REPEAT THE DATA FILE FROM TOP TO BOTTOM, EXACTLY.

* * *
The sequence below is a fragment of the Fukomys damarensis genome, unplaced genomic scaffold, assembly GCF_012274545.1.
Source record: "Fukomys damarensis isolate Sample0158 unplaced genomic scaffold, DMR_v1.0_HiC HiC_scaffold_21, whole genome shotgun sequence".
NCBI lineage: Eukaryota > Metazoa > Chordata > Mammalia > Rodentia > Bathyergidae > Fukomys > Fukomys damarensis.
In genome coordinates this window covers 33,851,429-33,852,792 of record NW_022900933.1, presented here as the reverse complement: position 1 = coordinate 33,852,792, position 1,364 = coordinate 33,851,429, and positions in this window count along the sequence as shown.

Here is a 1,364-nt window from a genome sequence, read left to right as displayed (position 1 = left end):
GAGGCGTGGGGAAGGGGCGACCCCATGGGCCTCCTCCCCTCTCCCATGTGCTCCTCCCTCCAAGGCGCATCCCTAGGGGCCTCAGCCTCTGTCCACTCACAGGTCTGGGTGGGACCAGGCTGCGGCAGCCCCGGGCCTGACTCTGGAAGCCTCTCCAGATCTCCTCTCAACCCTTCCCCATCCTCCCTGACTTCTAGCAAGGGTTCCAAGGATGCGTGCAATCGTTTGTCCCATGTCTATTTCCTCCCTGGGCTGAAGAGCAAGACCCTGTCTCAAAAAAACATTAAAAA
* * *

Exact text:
The sequence below is a fragment of the Fukomys damarensis genome, unplaced genomic scaffold, assembly GCF_012274545.1.
Source record: "Fukomys damarensis isolate Sample0158 unplaced genomic scaffold, DMR_v1.0_HiC HiC_scaffold_21, whole genome shotgun sequence".
NCBI lineage: Eukaryota > Metazoa > Chordata > Mammalia > Rodentia > Bathyergidae > Fukomys > Fukomys damarensis.
In genome coordinates this window covers 33,851,429-33,852,792 of record NW_022900933.1, presented here as the reverse complement: position 1 = coordinate 33,852,792, position 1,364 = coordinate 33,851,429, and positions in this window count along the sequence as shown.

Here is a 1,364-nt window from a genome sequence, read left to right as displayed (position 1 = left end):
GAGGCGTGGGGAAGGGGCGACCCCATGGGCCTCCTCCCCTCTCCCATGTGCTCCTCCCTCCAAGGCGCATCCCTAGGGGCCTCAGCCTCTGTCCACTCACAGGTCTGGGTGGGACCAGGCTGCGGCAGCCCCGGGCCTGACTCTGGAAGCCTCTCCAGATCTCCTCTCAACCCTTCCCCATCCTCCCTGACTTCTAGCAAGGGTTCCAAGGATGCGTGCAATCGTTTGTCCCATGTCTATTTCCTCCCTGGGCTGAAGAGCAAGACCCTGTCTCAAAAAAACATTAAAAA